Focusing the Question

Key Points

• Identify the existence of a knowledge gap.

• Determine the information source most likely to answer the type of question.

• Develop a focused question consisting of four parts: patient's problem, intervention, comparison intervention, and outcome of interest.

Many studies have documented that important clinical questions arise during the day-to-day care of patients (Dee and Blazek, 1993). The number and types of questions depend on the clinical setting and the experience of the physician. The most common generic questions involve choosing which drugs to prescribe, determining the cause of a condition, and deciding what diagnostic study to order (Ely et al., 2000). Studies also show that answers are not sought for most questions that arise, but that physicians who seek answers are usually successful in finding them (Ely et al., 1999). Previous studies that documented little dependence on computerized resources for finding answers may reflect that the studies were conducted when computers were not extensively used in the course of routine patient care (Covell et al., 1985; Osheroff and Bankowitz, 1993).

After identifying a knowledge gap relevant to making a clinical decision, the next step is finding the information necessary to close the gap. To find the necessary information, an answerable question must be developed. There are two general types of clinical questions: background and foreground. Background questions are the "who, what, why, and how" questions usually answered in textbooks and asked by medical students; for example, What oral drugs are used in the treatment of diabetes? Foreground questions focus on the specifics surrounding care of a patient; for example, Which is more effective in reducing fasting blood sugar level in an obese patient with type 2 diabetes—metformin or glyburide? It is unlikely that a textbook could adequately answer this second question.

Being able to identify the type of question helps direct the physician to the best source of information for answers.

Most of the questions that arise out of patient care can be categorized as foreground questions, because they are specific to a particular patient's case. Although unlikely to be found in textbooks, the ability to answer these questions at the point of care is essential to providing the best care in a timely manner. A focused clinical question must be developed to find the information efficiently (Richardson et al., 1995). Unfortunately, this critical step is often overlooked, causing needless frustration when searching for answers among thousands of hits in a search engine. Sackett and colleagues (2000) propose that "educational prescriptions" be used to teach this important skill to physicians in training.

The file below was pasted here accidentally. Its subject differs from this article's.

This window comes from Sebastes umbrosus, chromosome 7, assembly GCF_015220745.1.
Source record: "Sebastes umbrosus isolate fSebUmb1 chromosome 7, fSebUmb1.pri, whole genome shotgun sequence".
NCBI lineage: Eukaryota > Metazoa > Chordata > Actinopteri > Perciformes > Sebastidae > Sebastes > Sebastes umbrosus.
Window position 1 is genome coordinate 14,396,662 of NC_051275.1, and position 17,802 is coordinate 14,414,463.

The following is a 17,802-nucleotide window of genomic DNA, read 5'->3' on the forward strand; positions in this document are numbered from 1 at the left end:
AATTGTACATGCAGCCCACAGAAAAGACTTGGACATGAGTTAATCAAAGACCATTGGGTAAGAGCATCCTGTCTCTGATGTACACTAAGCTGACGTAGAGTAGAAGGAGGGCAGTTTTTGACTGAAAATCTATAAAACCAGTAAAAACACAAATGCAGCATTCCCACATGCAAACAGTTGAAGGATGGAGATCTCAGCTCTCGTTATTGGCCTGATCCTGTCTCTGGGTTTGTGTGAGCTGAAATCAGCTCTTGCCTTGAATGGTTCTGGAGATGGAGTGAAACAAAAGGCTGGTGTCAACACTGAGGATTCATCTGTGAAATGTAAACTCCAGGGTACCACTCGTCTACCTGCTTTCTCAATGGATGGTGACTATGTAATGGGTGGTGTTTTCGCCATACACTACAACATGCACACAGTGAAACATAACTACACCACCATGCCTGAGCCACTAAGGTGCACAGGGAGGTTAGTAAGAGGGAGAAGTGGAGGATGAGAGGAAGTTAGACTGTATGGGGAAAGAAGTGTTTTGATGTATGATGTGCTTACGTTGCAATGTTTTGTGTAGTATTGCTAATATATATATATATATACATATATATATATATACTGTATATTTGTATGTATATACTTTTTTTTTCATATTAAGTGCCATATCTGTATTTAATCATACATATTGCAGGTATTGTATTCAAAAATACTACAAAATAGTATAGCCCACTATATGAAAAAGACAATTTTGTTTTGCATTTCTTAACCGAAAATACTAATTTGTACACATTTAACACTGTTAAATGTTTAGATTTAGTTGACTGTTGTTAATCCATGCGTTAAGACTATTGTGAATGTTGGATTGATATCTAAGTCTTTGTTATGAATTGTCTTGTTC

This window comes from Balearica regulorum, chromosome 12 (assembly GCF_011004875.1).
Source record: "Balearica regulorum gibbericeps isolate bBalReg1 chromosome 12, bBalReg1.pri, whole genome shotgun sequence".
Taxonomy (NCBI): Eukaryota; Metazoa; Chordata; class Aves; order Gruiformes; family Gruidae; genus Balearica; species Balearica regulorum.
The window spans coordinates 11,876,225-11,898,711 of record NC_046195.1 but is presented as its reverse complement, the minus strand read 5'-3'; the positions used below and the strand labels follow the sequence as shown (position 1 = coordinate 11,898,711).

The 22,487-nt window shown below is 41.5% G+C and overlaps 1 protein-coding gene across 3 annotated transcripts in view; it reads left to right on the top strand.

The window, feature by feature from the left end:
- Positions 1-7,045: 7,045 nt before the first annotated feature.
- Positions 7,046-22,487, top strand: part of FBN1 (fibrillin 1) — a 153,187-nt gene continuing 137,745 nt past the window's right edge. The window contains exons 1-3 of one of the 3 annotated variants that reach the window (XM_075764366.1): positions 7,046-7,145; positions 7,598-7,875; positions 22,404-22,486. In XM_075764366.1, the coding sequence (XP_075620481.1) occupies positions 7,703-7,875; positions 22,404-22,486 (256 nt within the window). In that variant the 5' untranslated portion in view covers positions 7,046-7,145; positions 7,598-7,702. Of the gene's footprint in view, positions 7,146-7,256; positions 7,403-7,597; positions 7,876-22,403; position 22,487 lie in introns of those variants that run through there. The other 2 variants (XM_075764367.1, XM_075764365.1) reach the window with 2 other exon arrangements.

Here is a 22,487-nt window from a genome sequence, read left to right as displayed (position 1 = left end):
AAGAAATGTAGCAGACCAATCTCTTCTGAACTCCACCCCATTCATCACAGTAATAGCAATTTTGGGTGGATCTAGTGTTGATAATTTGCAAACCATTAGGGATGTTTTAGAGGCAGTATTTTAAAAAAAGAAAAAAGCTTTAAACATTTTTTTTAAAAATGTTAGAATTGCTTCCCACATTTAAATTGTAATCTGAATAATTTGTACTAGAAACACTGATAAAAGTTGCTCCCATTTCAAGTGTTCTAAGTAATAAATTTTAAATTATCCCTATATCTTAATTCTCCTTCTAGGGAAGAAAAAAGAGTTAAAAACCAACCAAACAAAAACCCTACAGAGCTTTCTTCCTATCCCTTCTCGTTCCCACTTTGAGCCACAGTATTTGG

The four components of a focused clinical question are (1) the patient's problem, (2) the intervention, (3) the comparison intervention, and (4) the outcome of interest. Patient-oriented outcomes are always better than disease-oriented outcomes because they are direct measures rather than secondary markers. For example, a study documenting that a new drug reduces total cholesterol by 20% (secondary marker) is important, but not as persuasive as a study documenting a decrease in cardiovascular death (direct measure).

Whether Mrs. Smith should remain on estrogen therapy is a complex question. You know that the WHI study assessed multiple outcomes of importance for this patient population, including the impact of hormones on heart disease, fracture rates, venous thromboembolism, colon cancer, and breast cancer. The question of whether Mrs. Smith should keep taking estrogen cannot be answered without weighing the risks and benefits of the therapy and the importance of each of these outcomes to the patient. Mrs. Smith's primary concern is the prevention of osteoporosis because her mother had severe osteoporosis with multiple fractures during her life. This additional information helps to guide the development of a relevant, focused clinical question for Mrs. Smith: In postmenopausal women at risk for osteoporosis (i.e., the patient's problem), is continuation of estrogen replacement therapy (i.e., the intervention) better than changing to bisphosphonate therapy (i.e., the comparison intervention) for prevention of osteoporotic fractures (i.e., the outcome of interest)?

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